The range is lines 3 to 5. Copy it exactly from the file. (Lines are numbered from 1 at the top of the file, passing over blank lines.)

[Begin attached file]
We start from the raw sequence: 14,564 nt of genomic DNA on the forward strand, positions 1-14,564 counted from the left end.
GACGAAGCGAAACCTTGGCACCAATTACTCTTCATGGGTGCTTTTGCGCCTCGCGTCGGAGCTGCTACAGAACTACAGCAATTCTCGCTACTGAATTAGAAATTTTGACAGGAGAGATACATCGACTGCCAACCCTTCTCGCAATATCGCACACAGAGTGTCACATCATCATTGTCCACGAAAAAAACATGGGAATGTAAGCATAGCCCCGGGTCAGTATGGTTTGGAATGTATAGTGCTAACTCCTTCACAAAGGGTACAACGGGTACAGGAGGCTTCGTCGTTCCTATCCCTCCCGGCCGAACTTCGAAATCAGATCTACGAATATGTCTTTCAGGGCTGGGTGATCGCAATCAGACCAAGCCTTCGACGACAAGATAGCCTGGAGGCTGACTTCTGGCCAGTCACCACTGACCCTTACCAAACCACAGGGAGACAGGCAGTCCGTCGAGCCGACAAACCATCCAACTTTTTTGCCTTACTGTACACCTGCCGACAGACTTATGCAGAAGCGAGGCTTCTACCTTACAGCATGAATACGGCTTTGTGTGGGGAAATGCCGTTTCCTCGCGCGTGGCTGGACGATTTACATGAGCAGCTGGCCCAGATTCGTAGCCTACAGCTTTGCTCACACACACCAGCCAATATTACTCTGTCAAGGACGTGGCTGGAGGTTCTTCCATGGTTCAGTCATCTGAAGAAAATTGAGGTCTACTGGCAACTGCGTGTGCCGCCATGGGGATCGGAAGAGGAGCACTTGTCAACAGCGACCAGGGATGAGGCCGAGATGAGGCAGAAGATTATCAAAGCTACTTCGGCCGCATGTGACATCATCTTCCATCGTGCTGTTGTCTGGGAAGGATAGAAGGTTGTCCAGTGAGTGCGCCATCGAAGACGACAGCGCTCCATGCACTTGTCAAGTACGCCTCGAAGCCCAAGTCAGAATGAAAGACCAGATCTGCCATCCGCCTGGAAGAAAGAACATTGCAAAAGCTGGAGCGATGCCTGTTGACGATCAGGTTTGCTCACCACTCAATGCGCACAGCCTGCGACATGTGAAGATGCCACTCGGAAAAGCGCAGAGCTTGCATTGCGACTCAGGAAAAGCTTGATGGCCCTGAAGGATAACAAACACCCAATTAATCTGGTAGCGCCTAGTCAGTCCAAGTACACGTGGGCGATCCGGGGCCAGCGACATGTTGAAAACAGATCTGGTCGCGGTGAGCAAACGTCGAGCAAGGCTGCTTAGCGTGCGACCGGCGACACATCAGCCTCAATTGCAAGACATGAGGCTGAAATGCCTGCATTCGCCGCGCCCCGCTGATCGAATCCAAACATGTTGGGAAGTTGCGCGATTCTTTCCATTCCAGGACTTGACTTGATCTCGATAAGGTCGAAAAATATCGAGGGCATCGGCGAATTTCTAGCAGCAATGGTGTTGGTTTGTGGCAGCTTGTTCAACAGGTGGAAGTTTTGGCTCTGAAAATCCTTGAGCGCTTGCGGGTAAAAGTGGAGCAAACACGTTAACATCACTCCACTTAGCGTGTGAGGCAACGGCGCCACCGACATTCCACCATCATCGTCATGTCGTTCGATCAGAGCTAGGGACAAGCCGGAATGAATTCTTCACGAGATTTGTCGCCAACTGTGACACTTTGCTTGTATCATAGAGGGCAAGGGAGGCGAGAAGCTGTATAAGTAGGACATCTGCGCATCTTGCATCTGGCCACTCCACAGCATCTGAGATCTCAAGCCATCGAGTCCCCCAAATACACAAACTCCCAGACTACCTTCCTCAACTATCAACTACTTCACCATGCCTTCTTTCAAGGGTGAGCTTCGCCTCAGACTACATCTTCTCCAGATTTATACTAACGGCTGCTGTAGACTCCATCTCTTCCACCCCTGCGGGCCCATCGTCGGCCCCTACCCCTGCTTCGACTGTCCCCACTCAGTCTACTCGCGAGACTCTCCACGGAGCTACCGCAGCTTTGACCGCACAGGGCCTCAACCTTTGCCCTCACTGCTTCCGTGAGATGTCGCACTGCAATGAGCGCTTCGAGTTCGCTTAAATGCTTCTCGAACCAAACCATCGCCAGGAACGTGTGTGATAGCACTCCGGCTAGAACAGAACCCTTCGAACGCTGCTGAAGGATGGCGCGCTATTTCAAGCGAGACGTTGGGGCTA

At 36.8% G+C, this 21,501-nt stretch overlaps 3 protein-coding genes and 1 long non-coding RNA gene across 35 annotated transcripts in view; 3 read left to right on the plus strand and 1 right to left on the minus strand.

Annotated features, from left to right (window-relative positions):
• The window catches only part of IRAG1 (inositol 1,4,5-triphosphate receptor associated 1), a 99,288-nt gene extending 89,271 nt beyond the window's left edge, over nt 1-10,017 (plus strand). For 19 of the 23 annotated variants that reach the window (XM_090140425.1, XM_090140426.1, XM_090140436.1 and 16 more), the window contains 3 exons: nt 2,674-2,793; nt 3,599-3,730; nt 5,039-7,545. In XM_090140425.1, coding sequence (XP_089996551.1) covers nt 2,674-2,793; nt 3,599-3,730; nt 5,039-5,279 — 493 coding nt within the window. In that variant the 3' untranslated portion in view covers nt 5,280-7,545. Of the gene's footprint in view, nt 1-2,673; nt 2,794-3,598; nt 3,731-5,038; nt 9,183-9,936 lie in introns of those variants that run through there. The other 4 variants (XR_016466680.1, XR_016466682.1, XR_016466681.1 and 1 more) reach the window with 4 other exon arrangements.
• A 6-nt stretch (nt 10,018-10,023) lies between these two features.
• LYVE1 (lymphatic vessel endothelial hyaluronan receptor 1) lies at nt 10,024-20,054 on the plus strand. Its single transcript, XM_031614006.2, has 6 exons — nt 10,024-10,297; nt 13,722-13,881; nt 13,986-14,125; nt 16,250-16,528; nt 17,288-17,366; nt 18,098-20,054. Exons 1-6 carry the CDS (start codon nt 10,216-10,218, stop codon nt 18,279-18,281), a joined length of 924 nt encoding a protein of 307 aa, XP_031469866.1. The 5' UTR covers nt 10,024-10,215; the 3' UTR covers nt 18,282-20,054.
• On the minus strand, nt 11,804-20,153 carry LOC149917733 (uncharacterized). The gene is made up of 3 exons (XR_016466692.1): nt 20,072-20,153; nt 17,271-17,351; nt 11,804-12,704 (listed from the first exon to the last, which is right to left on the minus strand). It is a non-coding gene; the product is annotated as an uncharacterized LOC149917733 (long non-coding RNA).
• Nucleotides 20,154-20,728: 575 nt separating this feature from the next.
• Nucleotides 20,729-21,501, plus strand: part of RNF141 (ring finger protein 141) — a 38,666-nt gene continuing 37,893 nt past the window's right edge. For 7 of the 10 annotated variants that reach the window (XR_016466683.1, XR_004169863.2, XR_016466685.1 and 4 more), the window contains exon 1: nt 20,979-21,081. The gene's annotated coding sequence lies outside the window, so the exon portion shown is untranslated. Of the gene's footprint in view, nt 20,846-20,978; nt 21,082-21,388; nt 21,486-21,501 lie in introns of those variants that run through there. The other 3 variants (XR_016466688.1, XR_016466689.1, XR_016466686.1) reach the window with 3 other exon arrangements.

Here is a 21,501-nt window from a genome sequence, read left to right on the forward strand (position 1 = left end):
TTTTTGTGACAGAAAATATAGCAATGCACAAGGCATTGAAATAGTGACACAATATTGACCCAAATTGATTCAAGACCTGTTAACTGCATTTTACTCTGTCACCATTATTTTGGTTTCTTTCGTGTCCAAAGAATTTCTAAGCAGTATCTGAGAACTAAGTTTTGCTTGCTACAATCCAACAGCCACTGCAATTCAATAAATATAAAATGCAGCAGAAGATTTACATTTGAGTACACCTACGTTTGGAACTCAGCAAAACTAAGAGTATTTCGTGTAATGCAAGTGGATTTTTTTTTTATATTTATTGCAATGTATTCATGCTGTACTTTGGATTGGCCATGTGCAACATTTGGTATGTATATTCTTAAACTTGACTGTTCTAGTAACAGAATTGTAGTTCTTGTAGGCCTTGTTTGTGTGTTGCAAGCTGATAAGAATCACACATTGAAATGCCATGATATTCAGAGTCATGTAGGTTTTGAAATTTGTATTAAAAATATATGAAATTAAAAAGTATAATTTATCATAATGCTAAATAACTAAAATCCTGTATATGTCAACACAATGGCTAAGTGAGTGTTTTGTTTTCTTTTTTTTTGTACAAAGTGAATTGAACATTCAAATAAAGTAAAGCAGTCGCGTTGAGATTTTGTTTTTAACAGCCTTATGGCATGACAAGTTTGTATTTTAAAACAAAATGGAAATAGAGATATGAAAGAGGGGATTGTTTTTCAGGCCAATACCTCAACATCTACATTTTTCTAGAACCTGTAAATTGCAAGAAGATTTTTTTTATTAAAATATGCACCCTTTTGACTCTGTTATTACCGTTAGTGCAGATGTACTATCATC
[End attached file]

At 36.8% G+C, this 21,501-nt stretch overlaps 3 protein-coding genes and 1 long non-coding RNA gene across 35 annotated transcripts in view; 3 read left to right on the plus strand and 1 right to left on the minus strand.

Annotated features, from left to right (window-relative positions):
• The window catches only part of IRAG1 (inositol 1,4,5-triphosphate receptor associated 1), a 99,288-nt gene extending 89,271 nt beyond the window's left edge, over nt 1-10,017 (plus strand). For 19 of the 23 annotated variants that reach the window (XM_090140425.1, XM_090140426.1, XM_090140436.1 and 16 more), the window contains 3 exons: nt 2,674-2,793; nt 3,599-3,730; nt 5,039-7,545. In XM_090140425.1, coding sequence (XP_089996551.1) covers nt 2,674-2,793; nt 3,599-3,730; nt 5,039-5,279 — 493 coding nt within the window. In that variant the 3' untranslated portion in view covers nt 5,280-7,545. Of the gene's footprint in view, nt 1-2,673; nt 2,794-3,598; nt 3,731-5,038; nt 9,183-9,936 lie in introns of those variants that run through there. The other 4 variants (XR_016466680.1, XR_016466682.1, XR_016466681.1 and 1 more) reach the window with 4 other exon arrangements.